Google, Microsoft, AOL, Yahoo, and others are developing different combinations of capabilities in an effort to provide the most compelling offering to advertisers, publishers, and customers. For example, Microsoft's purchase of aQuantive will eventually result in it owning an ad serving business that competes with DoubleClick, and will also make Microsoft one of the largest interactive advertising agencies in the U.S. In DoubleClick, Google is acquiring a technology that delivers and measures the performance of display ads – a technology that is critical if we are to compete in display advertising.

Beyond the different approaches that companies are taking, more capital infusion into the online ad business also means that more entrepreneurs will enter it, too. In fact, we have noticed that several startups in the online advertising space have received venture funding since April. More entrepreneurs, more market participants, and more capital are combining to create more competition and innovation.

Brian McAndrews, the President and CEO of aQuantive (which, as noted above, has been purchased by Microsoft) recently said about online advertising: "We're in the first or second inning of a long game here. There's no monopoly on innovation. I don't think you're going to see two or three big players and then game over. There will continue to be a broad range of companies." We couldn't agree more.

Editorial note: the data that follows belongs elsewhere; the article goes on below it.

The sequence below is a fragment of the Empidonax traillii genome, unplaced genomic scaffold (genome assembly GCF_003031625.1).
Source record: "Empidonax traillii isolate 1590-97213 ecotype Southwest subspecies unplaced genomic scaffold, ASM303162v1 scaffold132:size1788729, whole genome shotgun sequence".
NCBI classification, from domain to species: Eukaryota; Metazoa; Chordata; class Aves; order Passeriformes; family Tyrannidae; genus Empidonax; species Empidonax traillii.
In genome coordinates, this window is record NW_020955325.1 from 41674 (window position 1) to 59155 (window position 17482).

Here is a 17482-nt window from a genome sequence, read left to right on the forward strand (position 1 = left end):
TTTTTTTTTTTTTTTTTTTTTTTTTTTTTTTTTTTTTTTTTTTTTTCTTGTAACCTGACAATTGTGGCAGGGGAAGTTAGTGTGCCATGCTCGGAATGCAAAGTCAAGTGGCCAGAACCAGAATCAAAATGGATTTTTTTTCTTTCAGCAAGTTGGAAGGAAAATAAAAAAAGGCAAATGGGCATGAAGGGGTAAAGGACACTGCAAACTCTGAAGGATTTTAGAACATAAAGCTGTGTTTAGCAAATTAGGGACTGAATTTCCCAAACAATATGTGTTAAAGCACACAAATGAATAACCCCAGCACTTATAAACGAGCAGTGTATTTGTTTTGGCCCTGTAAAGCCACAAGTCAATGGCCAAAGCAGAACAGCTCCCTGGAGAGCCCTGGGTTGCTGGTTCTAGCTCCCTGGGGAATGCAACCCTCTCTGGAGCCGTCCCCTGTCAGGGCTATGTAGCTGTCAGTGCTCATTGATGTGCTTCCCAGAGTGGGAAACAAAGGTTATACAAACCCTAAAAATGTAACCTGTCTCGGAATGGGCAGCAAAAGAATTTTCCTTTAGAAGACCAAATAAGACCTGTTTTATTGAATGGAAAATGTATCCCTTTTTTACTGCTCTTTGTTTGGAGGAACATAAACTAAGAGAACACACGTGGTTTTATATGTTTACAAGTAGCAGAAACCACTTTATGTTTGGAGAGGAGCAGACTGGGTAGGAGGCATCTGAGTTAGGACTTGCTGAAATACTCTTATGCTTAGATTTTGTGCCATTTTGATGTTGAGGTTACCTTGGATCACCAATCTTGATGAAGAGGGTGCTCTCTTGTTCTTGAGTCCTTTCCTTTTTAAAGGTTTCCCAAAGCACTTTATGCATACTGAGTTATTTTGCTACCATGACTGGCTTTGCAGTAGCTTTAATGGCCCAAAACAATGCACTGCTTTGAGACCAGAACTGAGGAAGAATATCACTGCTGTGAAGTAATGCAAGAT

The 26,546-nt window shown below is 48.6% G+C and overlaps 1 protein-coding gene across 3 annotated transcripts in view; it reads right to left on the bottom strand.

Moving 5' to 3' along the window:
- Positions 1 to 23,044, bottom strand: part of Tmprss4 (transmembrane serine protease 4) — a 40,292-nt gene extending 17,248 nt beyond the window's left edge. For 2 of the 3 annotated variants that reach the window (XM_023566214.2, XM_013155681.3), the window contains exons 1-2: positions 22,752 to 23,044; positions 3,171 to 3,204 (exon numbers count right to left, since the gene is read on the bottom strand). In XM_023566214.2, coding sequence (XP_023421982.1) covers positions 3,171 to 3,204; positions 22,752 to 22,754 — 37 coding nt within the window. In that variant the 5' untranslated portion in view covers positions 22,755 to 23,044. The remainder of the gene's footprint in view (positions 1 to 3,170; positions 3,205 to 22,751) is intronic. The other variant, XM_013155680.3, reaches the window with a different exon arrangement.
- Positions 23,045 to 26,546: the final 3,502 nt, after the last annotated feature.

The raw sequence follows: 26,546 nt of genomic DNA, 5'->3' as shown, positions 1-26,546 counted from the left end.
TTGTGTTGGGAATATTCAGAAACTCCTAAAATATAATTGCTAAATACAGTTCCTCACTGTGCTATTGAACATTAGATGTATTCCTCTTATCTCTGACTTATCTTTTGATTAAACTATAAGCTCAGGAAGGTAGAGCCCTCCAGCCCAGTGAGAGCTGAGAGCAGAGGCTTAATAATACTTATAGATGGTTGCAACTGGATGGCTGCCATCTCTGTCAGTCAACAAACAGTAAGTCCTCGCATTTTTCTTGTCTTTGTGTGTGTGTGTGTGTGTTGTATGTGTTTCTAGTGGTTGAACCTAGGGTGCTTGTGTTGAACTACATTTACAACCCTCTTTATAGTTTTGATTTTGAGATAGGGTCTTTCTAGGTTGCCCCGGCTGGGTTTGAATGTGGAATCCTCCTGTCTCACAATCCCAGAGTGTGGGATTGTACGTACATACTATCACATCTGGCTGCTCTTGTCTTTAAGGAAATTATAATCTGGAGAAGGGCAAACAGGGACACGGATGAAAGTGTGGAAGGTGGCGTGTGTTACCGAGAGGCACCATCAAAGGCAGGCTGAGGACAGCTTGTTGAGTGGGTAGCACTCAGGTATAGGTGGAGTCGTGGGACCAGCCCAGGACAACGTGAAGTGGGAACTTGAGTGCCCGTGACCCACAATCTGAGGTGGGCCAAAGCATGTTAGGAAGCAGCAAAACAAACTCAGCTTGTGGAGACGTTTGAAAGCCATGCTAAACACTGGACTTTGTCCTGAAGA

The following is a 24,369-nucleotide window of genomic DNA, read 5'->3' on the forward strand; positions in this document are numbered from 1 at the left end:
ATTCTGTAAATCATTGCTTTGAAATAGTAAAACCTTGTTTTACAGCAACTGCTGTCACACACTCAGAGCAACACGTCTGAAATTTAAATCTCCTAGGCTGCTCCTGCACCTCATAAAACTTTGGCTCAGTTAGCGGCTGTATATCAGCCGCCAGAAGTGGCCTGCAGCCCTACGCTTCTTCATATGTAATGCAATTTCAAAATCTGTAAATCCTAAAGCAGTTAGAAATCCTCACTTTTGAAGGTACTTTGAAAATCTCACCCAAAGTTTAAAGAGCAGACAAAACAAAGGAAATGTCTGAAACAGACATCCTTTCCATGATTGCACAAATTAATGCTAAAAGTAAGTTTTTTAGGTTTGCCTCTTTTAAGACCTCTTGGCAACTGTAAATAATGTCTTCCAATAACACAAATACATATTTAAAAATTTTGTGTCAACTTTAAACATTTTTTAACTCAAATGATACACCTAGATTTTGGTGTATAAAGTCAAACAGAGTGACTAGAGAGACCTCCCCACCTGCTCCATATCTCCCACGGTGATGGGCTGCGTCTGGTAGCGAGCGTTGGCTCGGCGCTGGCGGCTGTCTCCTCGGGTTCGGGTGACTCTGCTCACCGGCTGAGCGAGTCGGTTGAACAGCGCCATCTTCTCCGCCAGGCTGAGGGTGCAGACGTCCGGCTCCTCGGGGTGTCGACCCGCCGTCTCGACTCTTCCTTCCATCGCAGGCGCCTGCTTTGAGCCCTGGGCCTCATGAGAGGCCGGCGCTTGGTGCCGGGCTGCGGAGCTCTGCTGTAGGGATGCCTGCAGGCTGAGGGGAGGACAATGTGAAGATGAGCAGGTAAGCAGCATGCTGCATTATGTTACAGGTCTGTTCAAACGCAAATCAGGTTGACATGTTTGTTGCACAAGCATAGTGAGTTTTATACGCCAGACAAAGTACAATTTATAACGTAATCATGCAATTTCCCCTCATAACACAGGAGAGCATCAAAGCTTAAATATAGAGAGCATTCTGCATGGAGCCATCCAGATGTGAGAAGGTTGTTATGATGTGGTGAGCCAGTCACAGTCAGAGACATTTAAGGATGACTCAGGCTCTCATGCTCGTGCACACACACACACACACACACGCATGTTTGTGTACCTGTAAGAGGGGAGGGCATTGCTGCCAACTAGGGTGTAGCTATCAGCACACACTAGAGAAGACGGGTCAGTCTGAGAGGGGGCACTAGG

In fact, we think that these acquisitions signal a new phase in online advertising, in which barriers between technology providers and advertising agencies are beginning to fall. These market dynamics will ultimately benefit consumers who will see more relevant and useful ads, and provide advertisers and publishers with more choices. And these are exactly the kind of competitive and innovation-driven market conditions that policy makers should be encouraging in our economy.

URL: http://googlepublicpolicy.blogspot.com/2007/07/more-online-ad-acquisitions-more.html

Robots Exclusion Protocol: now with even more flexibility

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Robots Exclusion Protocol: now with even more flexibility



This is the third and last in my series of blog posts about the Robots Exclusion Protocol (REP). In the first post, I introduced robots.txt and the robots META tags, giving an overview of when to use them. In the second post, I shared some examples of what you can do with the REP. Today, I'll introduce two new features that we have recently added to the protocol.